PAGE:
Prof. Jacques Herzog, Prof. Pierre de Meuron,
Emanuel Christ, Simon Hartmann, John Palmesino
Exercise type: “P”
Locations: Group work in Basel and in Napoli
Start: Tuesday, 21 October 2003, 10.15am at ETH Studio Basel, Spitalstrasse 12, 4056 Basel
What is a city? What are its specific characteristics? What determines its quality? How do human activities interact with its material processes? How is each city developing? The evolution of the contemporary city does not proceed in a linear movement. The transformations that mark it are directed towards often distant and concurrent goals, promoted by a multitude of actors who interact without knowledge of the overall situation. Due to this multifaceted nature, the contemporary city behaves in a dynamic and ever-changing fashion. It is the locus of a great number of different evolutionary patterns, gradual transformations, slow drifts, periodical bursts of activity in some environments, instantaneous retreats from inhabited areas, slow implementation of infrastructural systems, and a syncopated shifting of the public and private spaces. How can architecture and urbanism interact with the internal formative qualities of the contemporary city? How can they relate to the contemporary city evolution by drift and to its inertia?
After the four-year study “Die Schweiz – ein städtebauliches Portrait”, which investigated the urban condition of Switzerland as a thoroughly urbanized country, ETH Studio Basel is undertaking a new research program on processes of transformation in the urban domain on an international scale. As a fundamental and central feature in the dynamic process of determining the institute’s research activities, a series of research platforms have been created. These platforms will introduce a variety of complex topics at selected locales and in cooperation with chosen partners and intellectual circles. The platforms will draw attention to the physical aspects and implications of contemporary urban transformation throughout the world, inquiring as to differences in various urbanization cultures and the relationship between specific locales and the globalization processes.
The core of the research activities of the Institute is the detection of traces of urban change in the material space of the inhabited landscape. The research engages the issues of contemporary urban condition by describing rigorously the modalities of physical transformation in different environments and contexts. The particular model introduced experimentally in the last years of work with the students in Basel – with no real separation between teaching, fieldwork, design, and research – will be at the center of this semester’s activity, which inaugurates the new research program..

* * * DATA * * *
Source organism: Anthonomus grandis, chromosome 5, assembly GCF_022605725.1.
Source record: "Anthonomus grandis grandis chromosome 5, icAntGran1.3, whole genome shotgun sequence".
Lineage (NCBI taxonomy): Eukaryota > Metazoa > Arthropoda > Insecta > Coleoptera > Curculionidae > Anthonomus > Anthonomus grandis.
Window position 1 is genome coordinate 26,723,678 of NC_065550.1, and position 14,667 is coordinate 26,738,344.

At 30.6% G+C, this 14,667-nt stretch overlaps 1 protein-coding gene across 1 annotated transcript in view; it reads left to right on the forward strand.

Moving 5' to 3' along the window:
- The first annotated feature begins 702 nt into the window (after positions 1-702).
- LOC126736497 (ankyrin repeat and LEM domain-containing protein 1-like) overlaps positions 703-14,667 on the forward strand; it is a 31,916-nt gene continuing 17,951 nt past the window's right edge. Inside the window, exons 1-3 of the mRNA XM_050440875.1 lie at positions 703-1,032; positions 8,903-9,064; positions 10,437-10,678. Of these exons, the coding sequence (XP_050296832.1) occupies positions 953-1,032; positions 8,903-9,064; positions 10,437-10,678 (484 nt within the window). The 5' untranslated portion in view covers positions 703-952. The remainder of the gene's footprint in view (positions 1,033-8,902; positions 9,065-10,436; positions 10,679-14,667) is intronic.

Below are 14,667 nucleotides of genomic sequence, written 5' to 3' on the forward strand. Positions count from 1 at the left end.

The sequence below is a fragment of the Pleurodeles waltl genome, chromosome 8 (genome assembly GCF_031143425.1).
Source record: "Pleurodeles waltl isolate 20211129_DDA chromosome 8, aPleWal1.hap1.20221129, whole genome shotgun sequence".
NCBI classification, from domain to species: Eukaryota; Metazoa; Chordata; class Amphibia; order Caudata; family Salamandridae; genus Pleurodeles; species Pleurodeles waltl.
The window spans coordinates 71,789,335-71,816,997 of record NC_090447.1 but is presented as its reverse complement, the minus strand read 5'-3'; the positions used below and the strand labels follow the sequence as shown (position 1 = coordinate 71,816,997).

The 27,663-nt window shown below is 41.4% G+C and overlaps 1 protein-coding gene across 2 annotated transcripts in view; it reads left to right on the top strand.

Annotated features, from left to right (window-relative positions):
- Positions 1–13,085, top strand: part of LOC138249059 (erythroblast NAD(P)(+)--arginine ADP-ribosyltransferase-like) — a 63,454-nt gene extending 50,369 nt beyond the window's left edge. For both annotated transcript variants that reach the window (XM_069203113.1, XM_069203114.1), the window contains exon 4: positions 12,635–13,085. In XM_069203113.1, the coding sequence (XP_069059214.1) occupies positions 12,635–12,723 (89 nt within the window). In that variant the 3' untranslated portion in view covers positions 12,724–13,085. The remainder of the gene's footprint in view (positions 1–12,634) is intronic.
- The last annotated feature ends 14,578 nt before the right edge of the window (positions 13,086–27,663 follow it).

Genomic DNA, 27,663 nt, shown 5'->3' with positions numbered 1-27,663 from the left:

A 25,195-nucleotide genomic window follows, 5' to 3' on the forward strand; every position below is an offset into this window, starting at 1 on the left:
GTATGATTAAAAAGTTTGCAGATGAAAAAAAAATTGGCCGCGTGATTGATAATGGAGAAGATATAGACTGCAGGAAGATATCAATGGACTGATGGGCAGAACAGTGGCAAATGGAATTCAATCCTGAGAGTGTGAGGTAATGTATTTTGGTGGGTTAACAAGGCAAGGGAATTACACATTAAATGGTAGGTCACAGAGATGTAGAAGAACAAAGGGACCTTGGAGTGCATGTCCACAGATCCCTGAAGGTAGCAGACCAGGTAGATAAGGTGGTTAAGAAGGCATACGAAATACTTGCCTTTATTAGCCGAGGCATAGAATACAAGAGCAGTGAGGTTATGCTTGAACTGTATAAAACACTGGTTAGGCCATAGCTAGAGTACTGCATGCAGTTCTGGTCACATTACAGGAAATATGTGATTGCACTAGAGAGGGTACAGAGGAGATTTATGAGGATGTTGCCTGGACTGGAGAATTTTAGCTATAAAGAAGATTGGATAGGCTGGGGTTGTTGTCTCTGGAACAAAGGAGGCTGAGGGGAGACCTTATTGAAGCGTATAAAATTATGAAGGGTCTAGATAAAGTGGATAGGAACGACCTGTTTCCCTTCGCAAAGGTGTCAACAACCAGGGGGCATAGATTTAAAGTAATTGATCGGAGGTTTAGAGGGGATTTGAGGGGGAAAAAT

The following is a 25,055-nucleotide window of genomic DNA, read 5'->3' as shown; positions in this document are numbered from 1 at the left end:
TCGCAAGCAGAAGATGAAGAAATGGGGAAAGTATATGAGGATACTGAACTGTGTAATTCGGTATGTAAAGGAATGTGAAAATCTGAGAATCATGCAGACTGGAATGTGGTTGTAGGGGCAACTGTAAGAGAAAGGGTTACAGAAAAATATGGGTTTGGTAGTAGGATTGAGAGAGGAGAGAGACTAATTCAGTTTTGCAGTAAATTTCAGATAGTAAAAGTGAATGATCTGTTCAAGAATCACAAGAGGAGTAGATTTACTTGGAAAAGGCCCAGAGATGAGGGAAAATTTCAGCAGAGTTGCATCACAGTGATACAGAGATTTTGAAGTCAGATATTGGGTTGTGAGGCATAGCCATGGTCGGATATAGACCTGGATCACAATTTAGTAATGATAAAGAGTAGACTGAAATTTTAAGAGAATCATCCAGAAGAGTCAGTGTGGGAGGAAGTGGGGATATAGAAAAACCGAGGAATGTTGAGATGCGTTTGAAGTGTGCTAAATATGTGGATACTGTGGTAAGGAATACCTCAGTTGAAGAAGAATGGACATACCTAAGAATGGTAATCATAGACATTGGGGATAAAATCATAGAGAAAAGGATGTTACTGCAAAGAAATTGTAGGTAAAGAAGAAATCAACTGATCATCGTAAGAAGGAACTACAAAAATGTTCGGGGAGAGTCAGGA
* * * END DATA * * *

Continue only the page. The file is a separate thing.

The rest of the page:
ETH Studio Basel investigates regions that are ambiguous, being both embedded in the globalization process and on the edge of a possible crisis; places that maintain a spin, for they are connected to international energy flows that continue to evolve and change, without ever exploding or collapsing; regions that are partially obscured, and have an interesting, specific history. This semester’s research deals with the current state of affairs of Napoli. This city is making robust moves towards large-scale urban transformations, without ever reaching the threshold of internationality that characterizes metropolises of a similar scale in other regions. The research will investigate the constantly mobile, semi-stable forms, architectures, economies, and techniques that are embedded in this landlocked, non-generic urban condition.
A phenomenological reading of the urban condition of Napoli is the starting point for a series of analyses that will render a deeper understanding of the contemporary city, its modalities of transformation, and the role of architecture and urbanism in the overall urbanization processes.